CR6001 - Concepts and Patterns of Organised Crime

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What will I learn on this module?

This module will introduce and critically explore the manifestation of organised criminal activities that have embedded themselves within an increasingly globalised political economy, whilst not ignoring the essentially localised functions of indigenous enterprise crime. In order to explore the concepts and patterns of organised crime an inter-disciplinary social scientific approach will be adopted that critically evaluates the historical, criminological and sociological approaches upon the assessment of organised criminal activities.

How will I learn on this module?

A range of teaching methods will be employed in the teaching of this module in order to fully engage the student learning experience, consisting of lectures, seminars, workshop and guest speaker learning formats and the aim will also be to use appropriate ''Rolls Royce' film and documentaries and will attempt to bring in expert guest workshops. Workshops will run weekly. Please note: due to the context of ‘organised criminal’ activities we will be covering areas of law breaking that are often at the ‘heavy end’ of criminality, and within some of the workshop materials (including films and documentaries) areas of serious criminality will be reviewed. If you feel that you might be upset or offended by any of the teaching materials, please feel free to meet up to discuss with your module tutor. The module and its teaching will aim to ensure that you are all given prior notice of any materials that may have some potential to cause concern distress where deemed appropriate.

How will I be supported academically on this module?

Developing your ability to reflect informatively, and think critically about some of the challenges embedded with the concept of 'organised' crime in the modern and post-modern milieus is fundamental to this module. In this regard, it will enable you to make informed evaluations of some of the major concerns facing law enforcement agencies, communities and issues of social control from a developing critical analysis of the many issues that are connected to serious and organised crime. In addition to your intellectual development, you will receive support from your peers in the classroom and from the module tutor throughout the module.

What will I be expected to read on this module?

All modules at Northumbria include a range of reading materials that students are expected to engage with. The reading list for this module can be found at:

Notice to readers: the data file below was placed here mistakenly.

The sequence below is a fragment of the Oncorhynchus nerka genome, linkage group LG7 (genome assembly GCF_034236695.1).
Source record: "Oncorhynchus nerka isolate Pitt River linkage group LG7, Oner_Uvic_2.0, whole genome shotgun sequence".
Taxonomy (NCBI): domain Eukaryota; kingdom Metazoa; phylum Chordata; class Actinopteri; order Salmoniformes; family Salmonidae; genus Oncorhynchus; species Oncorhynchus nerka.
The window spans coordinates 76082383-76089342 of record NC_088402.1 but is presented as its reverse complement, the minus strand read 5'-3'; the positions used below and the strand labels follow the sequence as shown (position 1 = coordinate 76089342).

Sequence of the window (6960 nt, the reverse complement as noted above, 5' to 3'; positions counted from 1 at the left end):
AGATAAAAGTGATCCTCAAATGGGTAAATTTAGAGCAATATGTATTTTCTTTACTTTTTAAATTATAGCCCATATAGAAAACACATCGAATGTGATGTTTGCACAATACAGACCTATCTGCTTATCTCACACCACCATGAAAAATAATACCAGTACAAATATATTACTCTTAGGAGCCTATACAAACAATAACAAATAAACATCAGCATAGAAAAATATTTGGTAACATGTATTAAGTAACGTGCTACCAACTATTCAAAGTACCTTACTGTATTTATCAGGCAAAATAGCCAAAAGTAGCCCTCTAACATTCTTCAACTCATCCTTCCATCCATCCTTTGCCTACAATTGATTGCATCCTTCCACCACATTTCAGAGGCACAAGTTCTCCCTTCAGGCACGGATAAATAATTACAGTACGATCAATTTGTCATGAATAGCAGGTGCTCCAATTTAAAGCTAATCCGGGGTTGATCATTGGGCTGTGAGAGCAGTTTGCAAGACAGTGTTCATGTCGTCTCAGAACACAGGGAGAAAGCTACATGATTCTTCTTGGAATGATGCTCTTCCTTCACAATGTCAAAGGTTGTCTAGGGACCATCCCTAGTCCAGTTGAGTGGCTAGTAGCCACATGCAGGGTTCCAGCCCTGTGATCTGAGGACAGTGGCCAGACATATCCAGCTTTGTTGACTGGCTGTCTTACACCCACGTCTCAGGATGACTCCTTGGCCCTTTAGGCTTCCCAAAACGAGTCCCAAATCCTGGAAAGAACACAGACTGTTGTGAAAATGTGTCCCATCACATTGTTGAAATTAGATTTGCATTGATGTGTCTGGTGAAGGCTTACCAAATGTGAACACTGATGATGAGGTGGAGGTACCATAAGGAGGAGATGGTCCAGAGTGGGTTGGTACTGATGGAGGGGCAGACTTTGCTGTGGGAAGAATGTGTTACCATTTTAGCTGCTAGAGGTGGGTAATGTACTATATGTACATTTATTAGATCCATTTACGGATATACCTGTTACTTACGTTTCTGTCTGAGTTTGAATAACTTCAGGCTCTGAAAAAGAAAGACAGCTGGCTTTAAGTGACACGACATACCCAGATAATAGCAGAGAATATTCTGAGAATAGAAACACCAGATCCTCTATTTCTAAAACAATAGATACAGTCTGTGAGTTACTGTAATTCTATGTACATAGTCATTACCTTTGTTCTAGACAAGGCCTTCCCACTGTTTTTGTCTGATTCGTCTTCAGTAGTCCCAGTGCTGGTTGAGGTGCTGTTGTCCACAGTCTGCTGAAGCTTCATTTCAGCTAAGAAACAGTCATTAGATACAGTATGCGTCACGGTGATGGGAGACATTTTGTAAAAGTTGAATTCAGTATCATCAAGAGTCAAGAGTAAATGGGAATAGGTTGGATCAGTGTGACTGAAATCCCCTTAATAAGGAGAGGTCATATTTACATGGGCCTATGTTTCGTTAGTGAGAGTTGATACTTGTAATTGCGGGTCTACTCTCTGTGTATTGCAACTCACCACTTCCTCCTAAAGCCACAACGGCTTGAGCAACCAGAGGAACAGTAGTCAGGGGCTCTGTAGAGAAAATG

(Reading List service online guide for academic staff this containing contact details for the Reading List team –

What will I be expected to achieve?

Knowledge & Understanding:
1. Demonstrate knowledge and understanding of the main theoretical approaches to organised crime.
2. Critically evaluate the relevance of political and socio-economic change in the creation of organised crime and the subsequent determination of law and criminal justice policy.
3. Provide and critically analyze specific illicit markets and/or activities connected to the concept of organised crime.

Intellectual / Professional skills & abilities:
1. Demonstrate analytical and critical skills in regard to the social implications of existing perceptions of organised crime.

Personal Values Attributes:
1. To have confidence in your own thinking and assessment of events and issues, but also to be open to challenge and debate too.

How will I be assessed?

The workshop programme will support the formative assessment for this module, allowing for the discussion and evaluation of relevant evidence and case studies (MLO 4).

Summative assessment for this module is by a written essay of 4000 words addressing all module learning outcomes.





Module abstract

Please find details of this module in the other sections provided.

Course info

UCAS Code LL44

Credits 20

Level of Study Undergraduate

Mode of Study 3 years full-time

Department Social Sciences

Location City Campus, Northumbria University

City Newcastle

Start September 2021

Fee Information

Module Information

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